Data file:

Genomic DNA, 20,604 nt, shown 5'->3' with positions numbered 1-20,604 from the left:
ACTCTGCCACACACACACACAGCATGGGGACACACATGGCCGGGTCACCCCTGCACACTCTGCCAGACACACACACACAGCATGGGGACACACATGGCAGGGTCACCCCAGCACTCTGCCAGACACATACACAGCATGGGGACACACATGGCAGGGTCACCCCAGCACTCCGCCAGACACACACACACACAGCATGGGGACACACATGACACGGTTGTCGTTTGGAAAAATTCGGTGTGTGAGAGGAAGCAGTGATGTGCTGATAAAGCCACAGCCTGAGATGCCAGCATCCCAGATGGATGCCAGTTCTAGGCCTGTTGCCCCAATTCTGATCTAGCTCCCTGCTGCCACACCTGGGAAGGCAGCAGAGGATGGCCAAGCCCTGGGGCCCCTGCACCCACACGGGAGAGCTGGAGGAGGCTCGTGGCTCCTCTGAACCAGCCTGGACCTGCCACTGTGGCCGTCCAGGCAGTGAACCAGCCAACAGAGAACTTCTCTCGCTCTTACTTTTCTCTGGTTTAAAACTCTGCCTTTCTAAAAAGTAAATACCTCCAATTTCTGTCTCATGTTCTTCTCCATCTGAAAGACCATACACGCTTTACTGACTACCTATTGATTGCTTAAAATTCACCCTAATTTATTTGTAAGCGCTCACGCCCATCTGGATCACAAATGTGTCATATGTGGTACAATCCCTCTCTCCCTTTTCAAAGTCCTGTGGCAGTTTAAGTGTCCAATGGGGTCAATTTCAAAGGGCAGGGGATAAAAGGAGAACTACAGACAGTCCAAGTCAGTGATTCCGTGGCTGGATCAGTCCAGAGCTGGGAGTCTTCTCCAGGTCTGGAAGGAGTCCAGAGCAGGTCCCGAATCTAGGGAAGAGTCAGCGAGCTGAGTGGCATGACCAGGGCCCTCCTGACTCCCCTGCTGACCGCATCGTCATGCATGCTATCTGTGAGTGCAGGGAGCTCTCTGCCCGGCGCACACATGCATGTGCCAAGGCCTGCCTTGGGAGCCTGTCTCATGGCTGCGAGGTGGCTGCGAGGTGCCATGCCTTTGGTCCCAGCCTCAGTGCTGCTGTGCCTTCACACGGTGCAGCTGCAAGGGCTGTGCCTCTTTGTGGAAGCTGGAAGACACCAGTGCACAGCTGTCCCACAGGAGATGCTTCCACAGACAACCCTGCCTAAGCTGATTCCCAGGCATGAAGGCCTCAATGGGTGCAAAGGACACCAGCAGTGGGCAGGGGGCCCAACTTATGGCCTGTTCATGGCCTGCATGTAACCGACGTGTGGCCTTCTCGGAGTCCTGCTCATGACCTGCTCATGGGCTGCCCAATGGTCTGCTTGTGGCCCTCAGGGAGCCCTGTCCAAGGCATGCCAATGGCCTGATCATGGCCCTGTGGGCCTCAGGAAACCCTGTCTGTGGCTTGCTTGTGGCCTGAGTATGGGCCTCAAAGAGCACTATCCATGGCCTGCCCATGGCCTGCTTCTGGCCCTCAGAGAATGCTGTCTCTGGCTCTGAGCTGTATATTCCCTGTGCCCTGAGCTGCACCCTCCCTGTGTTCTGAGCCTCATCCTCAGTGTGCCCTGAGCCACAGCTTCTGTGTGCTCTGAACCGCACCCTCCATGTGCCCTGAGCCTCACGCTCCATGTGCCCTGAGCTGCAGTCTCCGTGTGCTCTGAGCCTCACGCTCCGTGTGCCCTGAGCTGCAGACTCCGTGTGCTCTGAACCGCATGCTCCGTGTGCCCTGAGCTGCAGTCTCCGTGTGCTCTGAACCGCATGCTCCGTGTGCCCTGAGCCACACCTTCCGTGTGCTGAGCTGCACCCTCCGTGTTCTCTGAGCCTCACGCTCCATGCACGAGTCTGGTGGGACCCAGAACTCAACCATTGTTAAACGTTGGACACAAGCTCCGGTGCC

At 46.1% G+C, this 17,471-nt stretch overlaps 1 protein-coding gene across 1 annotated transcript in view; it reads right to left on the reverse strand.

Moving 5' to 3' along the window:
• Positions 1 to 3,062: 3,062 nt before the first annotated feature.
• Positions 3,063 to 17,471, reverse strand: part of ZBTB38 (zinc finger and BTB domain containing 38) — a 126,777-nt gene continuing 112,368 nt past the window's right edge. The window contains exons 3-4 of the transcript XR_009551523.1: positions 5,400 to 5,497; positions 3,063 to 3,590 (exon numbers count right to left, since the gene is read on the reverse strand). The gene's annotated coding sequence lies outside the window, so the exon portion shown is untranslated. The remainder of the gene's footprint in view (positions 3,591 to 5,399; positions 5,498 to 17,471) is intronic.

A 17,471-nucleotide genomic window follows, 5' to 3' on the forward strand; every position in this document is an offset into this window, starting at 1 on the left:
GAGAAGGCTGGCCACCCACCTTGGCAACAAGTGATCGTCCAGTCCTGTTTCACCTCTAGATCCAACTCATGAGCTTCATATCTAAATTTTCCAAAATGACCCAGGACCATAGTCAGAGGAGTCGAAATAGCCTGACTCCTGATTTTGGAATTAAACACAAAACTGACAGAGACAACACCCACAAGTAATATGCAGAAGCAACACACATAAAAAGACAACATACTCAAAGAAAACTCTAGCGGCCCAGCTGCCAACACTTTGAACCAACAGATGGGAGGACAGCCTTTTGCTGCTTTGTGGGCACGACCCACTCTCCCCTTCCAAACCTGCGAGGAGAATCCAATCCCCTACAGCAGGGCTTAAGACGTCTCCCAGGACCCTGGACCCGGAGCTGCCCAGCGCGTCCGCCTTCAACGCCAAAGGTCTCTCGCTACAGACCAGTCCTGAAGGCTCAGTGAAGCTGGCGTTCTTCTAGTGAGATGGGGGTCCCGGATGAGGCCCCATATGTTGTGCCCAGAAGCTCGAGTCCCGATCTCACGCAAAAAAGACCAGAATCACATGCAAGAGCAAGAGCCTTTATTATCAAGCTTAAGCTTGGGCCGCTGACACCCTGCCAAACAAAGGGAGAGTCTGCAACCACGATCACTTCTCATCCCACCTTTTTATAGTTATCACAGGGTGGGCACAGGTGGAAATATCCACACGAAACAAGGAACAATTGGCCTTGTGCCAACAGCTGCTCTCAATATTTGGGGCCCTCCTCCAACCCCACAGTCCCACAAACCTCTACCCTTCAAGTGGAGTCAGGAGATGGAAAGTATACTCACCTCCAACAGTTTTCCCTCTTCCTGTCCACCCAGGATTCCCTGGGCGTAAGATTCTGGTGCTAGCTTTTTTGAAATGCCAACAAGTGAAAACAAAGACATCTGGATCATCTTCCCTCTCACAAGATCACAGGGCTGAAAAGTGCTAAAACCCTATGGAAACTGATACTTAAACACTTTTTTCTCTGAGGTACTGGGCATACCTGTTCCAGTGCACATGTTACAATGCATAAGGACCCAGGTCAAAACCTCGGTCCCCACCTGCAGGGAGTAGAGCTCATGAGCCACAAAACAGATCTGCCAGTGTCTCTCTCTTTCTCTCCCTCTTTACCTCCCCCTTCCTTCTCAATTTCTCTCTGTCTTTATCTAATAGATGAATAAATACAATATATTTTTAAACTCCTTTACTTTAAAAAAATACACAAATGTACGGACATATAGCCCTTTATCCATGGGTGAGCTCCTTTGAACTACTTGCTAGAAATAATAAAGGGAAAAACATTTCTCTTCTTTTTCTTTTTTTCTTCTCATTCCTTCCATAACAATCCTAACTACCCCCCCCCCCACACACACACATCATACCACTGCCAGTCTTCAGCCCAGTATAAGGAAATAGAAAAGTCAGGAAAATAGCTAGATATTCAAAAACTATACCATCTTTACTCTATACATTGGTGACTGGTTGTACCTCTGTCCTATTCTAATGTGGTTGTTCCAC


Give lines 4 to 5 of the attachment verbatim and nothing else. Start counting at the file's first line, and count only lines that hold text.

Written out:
Moving 5' to 3' along the window:
• Positions 1 to 3,062: 3,062 nt before the first annotated feature.